Critical Review of article that reports Qualitative Research

| March 11, 2014

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Write the review as one full narrative without headings. You have to fit the review into 700 words, so don’t let structuring overburden the flow of your discussion on this article
Wilson, A., Renzaho, A. M. N., McCabe, M., & Swinburn, B. (2010). Towards understanding
the new food environment for refugees from the horn of africa in australia. Health &
Place, 16(5), 969-976. doi:10.1016/j.healthplace.2010.06.001
Overall the assessment criteria are based on how well the review displays an understanding of qualitative research.
•??Penetrating understanding of qualitative research is demonstrated.
•??Very well substantiated arguments or explanations are provided about the strengths/weaknesses of the qualitative research report.
•??Alternative viewpoints considered and conclusions made about the strengths/weaknesses which are very well argued and substantiated.
•??There is substantial evidence of original and critical thinking in reviewing the strengths and weaknesses of the selected report.
•??There is an excellent standard of presentation.
General dimensions to consider for preparing your critical review:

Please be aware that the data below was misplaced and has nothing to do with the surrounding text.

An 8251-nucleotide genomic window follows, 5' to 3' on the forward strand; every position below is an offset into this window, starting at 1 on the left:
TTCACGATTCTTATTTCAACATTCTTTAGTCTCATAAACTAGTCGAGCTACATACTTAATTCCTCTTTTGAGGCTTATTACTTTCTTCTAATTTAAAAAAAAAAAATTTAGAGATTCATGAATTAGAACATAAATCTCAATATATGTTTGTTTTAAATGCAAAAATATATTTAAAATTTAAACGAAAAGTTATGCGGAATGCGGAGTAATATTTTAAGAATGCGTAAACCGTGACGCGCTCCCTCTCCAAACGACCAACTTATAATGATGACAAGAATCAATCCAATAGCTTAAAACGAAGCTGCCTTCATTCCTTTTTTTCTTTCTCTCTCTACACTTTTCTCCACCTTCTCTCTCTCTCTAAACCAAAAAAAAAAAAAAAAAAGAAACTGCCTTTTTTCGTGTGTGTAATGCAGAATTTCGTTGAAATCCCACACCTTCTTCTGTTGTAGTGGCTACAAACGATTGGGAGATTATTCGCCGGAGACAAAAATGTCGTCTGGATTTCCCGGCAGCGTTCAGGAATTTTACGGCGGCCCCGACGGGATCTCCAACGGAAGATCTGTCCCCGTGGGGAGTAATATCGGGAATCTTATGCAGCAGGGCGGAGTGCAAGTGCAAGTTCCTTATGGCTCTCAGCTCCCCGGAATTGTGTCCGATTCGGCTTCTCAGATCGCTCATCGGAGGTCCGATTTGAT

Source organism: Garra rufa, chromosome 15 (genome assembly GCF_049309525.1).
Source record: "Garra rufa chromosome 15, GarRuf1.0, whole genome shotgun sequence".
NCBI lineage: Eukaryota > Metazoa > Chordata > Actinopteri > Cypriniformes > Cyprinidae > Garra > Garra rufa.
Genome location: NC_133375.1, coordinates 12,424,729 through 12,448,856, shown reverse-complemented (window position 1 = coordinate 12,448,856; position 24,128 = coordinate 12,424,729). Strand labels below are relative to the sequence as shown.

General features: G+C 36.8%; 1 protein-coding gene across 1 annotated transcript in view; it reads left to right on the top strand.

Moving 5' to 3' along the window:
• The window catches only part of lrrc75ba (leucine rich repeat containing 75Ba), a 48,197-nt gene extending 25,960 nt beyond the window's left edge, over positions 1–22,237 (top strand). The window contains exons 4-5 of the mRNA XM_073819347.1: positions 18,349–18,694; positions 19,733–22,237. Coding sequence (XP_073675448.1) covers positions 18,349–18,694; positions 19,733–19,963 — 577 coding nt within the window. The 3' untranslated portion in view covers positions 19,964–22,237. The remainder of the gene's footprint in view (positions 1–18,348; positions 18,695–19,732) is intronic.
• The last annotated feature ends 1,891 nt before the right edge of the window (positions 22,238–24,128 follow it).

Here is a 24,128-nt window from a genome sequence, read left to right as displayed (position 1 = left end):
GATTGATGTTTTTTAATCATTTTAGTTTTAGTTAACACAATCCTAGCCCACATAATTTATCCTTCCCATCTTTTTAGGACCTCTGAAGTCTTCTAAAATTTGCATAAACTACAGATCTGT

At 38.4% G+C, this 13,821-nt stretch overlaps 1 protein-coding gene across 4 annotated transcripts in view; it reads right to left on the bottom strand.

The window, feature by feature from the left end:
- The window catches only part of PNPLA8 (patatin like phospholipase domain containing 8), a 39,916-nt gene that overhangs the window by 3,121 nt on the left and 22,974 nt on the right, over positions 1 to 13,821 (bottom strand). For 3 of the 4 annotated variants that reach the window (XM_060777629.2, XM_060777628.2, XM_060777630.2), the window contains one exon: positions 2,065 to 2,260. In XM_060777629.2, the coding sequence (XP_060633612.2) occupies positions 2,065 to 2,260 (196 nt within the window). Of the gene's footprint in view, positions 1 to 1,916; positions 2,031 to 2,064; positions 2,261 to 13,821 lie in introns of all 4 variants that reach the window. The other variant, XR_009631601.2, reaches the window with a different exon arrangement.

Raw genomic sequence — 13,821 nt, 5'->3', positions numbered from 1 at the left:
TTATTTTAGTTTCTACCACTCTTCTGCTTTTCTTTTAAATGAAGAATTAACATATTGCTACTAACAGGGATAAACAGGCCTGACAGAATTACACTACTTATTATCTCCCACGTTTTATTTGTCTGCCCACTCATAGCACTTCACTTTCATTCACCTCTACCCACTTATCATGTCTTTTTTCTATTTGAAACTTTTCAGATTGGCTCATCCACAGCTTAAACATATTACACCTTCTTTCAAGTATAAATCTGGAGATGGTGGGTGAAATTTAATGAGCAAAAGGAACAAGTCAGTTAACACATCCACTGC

Be mindful to describe the paper explicitly thus. But you need only give brief information on it. The assessment is on your review. That is what you see are the rhetorical and methodological strengths and weaknesses of the report; not your description of the report. Often the description of the report is implicit in defining these strengths and weaknesses.
Thus to save you space, rather than describe the report in one large summary block, tie any descriptions to critical points. You can quote specific text from the report itself. Maybe include for your peers the research purpose, one or more of the research questions, part of their theoretical framework or methodology; an interview question or two, or an excerpt of their data excerpts next to their interpretations. The idea is to work the report as a ‘text’. For example, maybe cite the actual research questions then say…” I like/don’t like these research questions because….*tell the audience why+. By citing from the report literally you will give the audience insight into the content so they can agree or disagree with your appraisals.